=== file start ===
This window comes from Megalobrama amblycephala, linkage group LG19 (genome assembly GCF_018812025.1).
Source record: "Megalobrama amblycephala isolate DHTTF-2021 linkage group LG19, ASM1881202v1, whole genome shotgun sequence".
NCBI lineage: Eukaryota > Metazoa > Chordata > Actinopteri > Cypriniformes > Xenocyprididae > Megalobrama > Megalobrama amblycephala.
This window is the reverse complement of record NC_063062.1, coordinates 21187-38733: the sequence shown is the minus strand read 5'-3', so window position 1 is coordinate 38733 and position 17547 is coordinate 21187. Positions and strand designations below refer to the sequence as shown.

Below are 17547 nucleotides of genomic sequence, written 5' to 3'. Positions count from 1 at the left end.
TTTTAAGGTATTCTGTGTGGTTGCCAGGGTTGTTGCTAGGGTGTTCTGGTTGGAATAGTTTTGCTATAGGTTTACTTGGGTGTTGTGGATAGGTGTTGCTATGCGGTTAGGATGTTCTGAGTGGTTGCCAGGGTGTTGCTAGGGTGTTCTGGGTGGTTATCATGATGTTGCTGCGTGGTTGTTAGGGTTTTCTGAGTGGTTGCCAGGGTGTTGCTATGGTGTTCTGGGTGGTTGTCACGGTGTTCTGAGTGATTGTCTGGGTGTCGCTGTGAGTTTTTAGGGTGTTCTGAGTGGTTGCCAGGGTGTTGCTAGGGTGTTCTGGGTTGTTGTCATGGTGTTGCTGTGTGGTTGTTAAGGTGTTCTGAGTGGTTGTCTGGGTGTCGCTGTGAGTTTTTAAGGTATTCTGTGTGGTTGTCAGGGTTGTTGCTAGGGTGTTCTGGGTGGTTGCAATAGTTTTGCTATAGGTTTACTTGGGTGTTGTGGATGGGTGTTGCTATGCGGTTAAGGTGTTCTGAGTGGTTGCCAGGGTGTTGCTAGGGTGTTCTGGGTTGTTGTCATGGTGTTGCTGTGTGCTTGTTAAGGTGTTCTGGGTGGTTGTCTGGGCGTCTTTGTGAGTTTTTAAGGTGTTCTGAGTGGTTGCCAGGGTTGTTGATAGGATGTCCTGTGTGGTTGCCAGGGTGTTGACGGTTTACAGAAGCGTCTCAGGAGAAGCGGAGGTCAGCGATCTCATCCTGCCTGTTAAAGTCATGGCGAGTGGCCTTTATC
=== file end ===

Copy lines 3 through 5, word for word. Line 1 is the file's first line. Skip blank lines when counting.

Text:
NCBI lineage: Eukaryota > Metazoa > Chordata > Actinopteri > Cypriniformes > Xenocyprididae > Megalobrama > Megalobrama amblycephala.
This window is the reverse complement of record NC_063062.1, coordinates 21187-38733: the sequence shown is the minus strand read 5'-3', so window position 1 is coordinate 38733 and position 17547 is coordinate 21187. Positions and strand designations below refer to the sequence as shown.

Below are 17547 nucleotides of genomic sequence, written 5' to 3'. Positions count from 1 at the left end.